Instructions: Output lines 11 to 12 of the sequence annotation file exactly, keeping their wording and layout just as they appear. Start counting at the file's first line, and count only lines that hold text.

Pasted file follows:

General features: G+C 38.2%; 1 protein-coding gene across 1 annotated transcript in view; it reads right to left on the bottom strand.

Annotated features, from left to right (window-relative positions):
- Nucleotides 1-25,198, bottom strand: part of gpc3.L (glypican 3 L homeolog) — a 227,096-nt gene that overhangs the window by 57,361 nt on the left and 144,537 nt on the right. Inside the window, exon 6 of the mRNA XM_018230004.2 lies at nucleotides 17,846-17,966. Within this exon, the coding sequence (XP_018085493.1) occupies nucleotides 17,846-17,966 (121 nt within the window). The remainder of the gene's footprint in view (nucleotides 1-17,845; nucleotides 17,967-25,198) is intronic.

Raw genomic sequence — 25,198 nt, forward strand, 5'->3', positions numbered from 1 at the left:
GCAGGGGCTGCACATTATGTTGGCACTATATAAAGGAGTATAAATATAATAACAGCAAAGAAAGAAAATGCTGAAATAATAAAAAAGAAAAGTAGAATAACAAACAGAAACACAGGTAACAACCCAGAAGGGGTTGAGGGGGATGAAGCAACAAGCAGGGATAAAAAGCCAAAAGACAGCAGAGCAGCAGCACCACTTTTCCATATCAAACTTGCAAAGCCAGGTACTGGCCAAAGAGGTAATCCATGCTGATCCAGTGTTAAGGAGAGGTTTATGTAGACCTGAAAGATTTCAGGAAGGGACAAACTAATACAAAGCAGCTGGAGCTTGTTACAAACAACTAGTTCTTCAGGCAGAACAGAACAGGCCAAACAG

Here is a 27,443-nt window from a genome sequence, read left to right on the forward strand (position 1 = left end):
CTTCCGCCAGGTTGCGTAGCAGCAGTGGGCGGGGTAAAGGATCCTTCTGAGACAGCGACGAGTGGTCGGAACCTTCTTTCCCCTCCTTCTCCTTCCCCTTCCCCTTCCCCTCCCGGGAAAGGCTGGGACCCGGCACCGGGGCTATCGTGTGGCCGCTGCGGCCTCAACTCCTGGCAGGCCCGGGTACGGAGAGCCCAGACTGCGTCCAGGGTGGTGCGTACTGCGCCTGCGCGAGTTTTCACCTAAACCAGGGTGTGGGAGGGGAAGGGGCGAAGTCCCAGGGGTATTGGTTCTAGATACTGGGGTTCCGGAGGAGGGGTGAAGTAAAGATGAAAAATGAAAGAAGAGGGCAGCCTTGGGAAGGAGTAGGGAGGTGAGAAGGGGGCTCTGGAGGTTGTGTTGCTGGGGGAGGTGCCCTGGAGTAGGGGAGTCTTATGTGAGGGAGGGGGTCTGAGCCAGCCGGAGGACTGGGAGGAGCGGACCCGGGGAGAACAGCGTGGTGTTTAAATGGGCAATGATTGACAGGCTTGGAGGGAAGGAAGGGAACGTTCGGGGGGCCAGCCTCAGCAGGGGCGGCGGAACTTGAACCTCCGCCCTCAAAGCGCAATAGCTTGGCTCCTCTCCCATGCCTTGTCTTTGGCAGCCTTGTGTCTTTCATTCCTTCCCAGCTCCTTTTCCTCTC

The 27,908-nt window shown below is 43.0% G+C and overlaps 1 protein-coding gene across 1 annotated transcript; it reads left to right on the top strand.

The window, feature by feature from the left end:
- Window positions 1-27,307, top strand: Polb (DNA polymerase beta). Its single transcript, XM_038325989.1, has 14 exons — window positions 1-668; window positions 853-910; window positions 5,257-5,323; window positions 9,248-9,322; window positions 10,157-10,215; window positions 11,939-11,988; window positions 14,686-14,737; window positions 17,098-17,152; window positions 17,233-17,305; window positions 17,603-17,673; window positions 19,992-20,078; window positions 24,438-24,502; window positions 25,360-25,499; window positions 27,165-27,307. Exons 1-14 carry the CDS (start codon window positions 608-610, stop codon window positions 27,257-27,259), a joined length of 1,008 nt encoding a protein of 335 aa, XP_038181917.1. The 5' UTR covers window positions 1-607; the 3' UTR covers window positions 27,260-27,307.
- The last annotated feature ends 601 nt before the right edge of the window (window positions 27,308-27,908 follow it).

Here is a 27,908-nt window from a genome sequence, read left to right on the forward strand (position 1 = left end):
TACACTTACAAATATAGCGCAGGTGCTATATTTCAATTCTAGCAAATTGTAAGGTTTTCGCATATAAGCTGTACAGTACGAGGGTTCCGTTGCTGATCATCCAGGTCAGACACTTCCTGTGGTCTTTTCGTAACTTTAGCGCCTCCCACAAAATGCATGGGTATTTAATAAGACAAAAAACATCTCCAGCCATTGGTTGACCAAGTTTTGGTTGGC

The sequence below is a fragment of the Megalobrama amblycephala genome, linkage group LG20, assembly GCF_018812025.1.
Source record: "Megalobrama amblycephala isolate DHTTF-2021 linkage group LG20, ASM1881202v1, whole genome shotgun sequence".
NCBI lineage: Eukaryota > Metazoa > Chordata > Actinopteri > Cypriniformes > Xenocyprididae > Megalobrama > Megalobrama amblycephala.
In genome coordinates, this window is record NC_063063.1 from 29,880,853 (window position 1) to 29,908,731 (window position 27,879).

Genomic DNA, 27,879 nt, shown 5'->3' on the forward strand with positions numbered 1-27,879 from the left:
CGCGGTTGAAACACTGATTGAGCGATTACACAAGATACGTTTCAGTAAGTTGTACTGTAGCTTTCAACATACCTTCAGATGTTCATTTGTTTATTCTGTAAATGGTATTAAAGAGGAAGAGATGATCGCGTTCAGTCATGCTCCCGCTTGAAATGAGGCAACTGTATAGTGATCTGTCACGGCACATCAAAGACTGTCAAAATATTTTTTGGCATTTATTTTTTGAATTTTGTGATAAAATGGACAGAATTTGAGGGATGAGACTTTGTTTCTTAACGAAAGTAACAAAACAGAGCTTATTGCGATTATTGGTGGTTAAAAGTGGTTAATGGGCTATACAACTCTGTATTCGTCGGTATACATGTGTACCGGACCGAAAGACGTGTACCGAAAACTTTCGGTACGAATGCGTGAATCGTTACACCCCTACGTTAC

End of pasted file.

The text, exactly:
- The last annotated feature ends 601 nt before the right edge of the window (window positions 27,308-27,908 follow it).

Here is a 27,908-nt window from a genome sequence, read left to right on the forward strand (position 1 = left end):